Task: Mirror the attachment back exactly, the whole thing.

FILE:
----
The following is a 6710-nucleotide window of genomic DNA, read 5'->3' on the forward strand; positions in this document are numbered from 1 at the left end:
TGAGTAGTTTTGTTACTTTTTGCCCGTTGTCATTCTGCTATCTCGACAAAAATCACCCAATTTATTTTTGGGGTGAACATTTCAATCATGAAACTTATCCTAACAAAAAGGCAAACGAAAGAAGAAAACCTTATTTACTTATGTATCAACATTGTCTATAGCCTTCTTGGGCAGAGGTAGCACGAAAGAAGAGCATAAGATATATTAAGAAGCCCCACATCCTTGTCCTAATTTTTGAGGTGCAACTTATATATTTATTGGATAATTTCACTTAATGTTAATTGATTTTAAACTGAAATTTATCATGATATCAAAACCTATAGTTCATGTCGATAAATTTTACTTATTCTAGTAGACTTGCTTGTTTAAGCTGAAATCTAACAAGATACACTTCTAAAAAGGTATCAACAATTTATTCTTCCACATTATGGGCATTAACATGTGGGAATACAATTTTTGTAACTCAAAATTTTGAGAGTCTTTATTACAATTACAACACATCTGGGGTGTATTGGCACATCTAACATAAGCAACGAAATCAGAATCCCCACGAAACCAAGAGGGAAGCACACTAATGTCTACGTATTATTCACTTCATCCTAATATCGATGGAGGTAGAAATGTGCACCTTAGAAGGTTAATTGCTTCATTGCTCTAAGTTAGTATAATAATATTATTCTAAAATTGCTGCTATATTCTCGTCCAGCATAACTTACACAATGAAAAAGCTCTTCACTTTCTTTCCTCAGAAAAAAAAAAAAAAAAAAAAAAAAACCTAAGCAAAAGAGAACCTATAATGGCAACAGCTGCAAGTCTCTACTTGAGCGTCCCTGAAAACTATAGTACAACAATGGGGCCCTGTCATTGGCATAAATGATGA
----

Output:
The following is a 6710-nucleotide window of genomic DNA, read 5'->3' on the forward strand; positions in this document are numbered from 1 at the left end:
TGAGTAGTTTTGTTACTTTTTGCCCGTTGTCATTCTGCTATCTCGACAAAAATCACCCAATTTATTTTTGGGGTGAACATTTCAATCATGAAACTTATCCTAACAAAAAGGCAAACGAAAGAAGAAAACCTTATTTACTTATGTATCAACATTGTCTATAGCCTTCTTGGGCAGAGGTAGCACGAAAGAAGAGCATAAGATATATTAAGAAGCCCCACATCCTTGTCCTAATTTTTGAGGTGCAACTTATATATTTATTGGATAATTTCACTTAATGTTAATTGATTTTAAACTGAAATTTATCATGATATCAAAACCTATAGTTCATGTCGATAAATTTTACTTATTCTAGTAGACTTGCTTGTTTAAGCTGAAATCTAACAAGATACACTTCTAAAAAGGTATCAACAATTTATTCTTCCACATTATGGGCATTAACATGTGGGAATACAATTTTTGTAACTCAAAATTTTGAGAGTCTTTATTACAATTACAACACATCTGGGGTGTATTGGCACATCTAACATAAGCAACGAAATCAGAATCCCCACGAAACCAAGAGGGAAGCACACTAATGTCTACGTATTATTCACTTCATCCTAATATCGATGGAGGTAGAAATGTGCACCTTAGAAGGTTAATTGCTTCATTGCTCTAAGTTAGTATAATAATATTATTCTAAAATTGCTGCTATATTCTCGTCCAGCATAACTTACACAATGAAAAAGCTCTTCACTTTCTTTCCTCAGAAAAAAAAAAAAAAAAAAAAAAAAACCTAAGCAAAAGAGAACCTATAATGGCAACAGCTGCAAGTCTCTACTTGAGCGTCCCTGAAAACTATAGTACAACAATGGGGCCCTGTCATTGGCATAAATGATGA